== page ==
Mr. Murphy: I met the general secretary of the TGWU yesterday in Cardiff. Indeed, I spoke at the seminar to which the hon. Gentleman referred. While we regret the job losses at Corus and other companies in Wales, we also welcome the fact that comparing today with 1997, about 34,000 extra people are in work in Wales. The way in which we manage the change from our traditional industries to the new industries in Wales--the new high-tech companies--has to be tackled by the Assembly and the Government. I remind the hon. Gentleman yet again that, as well as the job losses, Ford has come to Bridgend with 640 jobs, Conduit has come to Cardiff with 500, Toyota to Deeside with 560, Hi Lex Cables to Baglan with 160, and there are many more.
The Parliamentary Under-Secretary of State for Wales (Mr. Don Touhig): My right hon. Friend the Secretary of State for Wales regularly meets the Home Secretary to discuss a range of issues including the recruitment of police officers in Wales. He also met the four Welsh chief constables earlier this year and there was broad agreement on recruitment policy.
Mr. Bryant: May I take this opportunity to congratulate my hon. Friend--I think that I am the first person to do so today--on both his new post and, more important, his excellent result at the general election? Does he agree that one of the major problems that faces all valley communities in south Wales is drug-related crime? Will he join me in congratulating projects such as DARE--Drugs Awareness Resistance Education--in the Rhondda, which is pioneering because it uses police officers to provide primary school education that will provide an answer for the future in drug prevention?
Mr. Touhig: I thank my hon. Friend on two accounts--his congratulations on my appointment and on my re-election. He did not do too badly in the Rhondda either, pushing the nationalists well back. I am aware of the DARE project, which is an American anti-drugs initiative. It aims to offer educational programmes in the classroom to prevent and reduce drug use and violence among children and young people. The emphasis is on providing information, developing decision making, building self-esteem and offering healthy alternative life styles. I pay tribute to the South Wales police force, and in particular to the officers in the Rhondda who are participating in the scheme, and I wish it every success.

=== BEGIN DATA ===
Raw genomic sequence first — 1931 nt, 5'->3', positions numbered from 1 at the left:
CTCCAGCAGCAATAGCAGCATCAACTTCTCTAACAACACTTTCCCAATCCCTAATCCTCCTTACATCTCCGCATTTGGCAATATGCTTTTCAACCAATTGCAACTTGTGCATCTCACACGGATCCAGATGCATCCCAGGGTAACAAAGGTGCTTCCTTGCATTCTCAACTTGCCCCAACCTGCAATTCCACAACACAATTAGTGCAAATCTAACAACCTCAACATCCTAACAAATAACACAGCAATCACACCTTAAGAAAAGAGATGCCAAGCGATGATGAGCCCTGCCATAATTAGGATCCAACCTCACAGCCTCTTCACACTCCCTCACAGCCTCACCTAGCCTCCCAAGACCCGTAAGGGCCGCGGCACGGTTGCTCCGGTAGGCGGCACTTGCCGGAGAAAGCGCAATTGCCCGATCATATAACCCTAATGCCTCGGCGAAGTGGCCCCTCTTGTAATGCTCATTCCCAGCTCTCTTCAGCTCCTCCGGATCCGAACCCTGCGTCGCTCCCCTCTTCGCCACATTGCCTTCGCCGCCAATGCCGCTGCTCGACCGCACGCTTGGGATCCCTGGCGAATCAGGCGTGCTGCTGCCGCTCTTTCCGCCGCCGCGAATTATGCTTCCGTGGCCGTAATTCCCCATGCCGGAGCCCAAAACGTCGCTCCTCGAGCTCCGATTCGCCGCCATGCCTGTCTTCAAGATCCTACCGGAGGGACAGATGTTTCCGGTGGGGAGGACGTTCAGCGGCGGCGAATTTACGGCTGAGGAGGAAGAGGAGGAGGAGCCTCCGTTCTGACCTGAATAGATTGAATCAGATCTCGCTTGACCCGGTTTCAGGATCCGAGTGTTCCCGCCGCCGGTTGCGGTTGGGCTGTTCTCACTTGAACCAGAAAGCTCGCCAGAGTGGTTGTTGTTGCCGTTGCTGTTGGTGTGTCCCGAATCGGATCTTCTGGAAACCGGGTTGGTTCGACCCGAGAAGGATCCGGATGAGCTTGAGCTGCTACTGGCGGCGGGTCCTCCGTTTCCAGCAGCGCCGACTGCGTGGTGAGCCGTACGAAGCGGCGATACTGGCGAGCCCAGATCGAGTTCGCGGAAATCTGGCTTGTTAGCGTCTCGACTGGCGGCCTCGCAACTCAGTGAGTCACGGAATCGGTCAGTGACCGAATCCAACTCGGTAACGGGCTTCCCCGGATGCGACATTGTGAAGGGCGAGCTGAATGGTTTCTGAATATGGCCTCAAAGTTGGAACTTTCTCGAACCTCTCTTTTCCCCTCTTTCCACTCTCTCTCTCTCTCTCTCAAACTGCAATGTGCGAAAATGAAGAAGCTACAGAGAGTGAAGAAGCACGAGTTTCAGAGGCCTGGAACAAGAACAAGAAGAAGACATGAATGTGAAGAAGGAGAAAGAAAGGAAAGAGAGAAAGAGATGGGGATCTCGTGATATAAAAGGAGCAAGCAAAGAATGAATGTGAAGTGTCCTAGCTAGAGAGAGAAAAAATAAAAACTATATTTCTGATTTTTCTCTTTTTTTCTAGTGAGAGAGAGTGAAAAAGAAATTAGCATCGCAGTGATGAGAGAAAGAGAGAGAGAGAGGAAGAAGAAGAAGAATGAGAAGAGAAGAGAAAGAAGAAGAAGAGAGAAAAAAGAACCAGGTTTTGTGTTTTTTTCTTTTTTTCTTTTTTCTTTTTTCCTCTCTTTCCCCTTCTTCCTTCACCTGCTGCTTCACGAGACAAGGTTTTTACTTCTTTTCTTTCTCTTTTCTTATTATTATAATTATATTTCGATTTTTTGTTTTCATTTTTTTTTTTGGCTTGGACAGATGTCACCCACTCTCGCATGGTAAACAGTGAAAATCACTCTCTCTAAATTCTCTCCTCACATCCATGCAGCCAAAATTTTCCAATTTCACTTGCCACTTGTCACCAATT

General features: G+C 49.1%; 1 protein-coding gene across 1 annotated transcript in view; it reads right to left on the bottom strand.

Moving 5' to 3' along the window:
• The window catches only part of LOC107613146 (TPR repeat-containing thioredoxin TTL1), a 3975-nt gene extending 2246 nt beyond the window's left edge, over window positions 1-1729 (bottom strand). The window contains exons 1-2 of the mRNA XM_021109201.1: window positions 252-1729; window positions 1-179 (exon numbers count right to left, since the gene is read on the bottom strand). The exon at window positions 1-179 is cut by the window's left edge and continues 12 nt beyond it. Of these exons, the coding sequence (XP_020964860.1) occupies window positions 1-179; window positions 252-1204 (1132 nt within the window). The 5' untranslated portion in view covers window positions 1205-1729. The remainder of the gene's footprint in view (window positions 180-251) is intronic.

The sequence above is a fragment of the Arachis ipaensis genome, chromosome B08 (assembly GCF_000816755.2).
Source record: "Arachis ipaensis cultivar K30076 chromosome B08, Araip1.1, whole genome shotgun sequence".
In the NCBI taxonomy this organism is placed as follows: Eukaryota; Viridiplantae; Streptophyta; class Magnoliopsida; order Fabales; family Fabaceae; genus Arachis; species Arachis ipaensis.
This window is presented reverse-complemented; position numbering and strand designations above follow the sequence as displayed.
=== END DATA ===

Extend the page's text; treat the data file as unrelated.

Mr. Simon Thomas (Ceredigion): Does the Minister feel that league tables have helped the morale, recruitment and retention of teachers in Wales, and does he expect them to do the same for the police in Wales?
Mr. Touhig: It is important that we measure the performance of all public services. That is the only way to bring about any improvement. I have no doubt, as a former adviser to the Police Federation, that police morale in Wales is very good, because we are putting in record funding to recruit a record number of bobbies. The answer to many of our problems in the south Wales valleys and throughout Wales is to put more bobbies on the beat, and that is what we are doing.
Julie Morgan (Cardiff, North): What discussions has my hon. Friend had with the Home Secretary about ending the practice of accommodating asylum seekers in the remand wing of Cardiff jail, which is causing a great deal of concern to voluntary groups, the Churches, the National Assembly and many MPs?
Michael Fabricant (Lichfield): When the Minister talks about putting more bobbies on the beat, what consideration has he given to the recruitment of more special constables in Wales? When I stay with the excellent Mrs. Meirwen Pughe at her guest house, Dolffanog Fach in Talyllyn, I am very conscious of the fact that there are not many police officers. The last Labour Government lost 6,000 police officers in Wales and in England. What is the Minister doing to encourage the recruitment of more specials?
Mr. Touhig: Since March 1997, an extra 271 police officers have been recruited in Wales and 6,863 officers are serving in Wales. In addition, there has been a record increase in funding for the police service in Wales. Nearly £390 million has gone into the settlement this year: £56 million extra for Dyfed-Powys, £75 million for Gwent, £82 million for North Wales and £176 million for South Wales. The use of that funding is, of course, at the disposal of the chief constable of each police authority, and I know of a number who are recruiting specials, but I particularly welcome the fact that more bobbies are on the beat, and we are providing the funding to make that possible.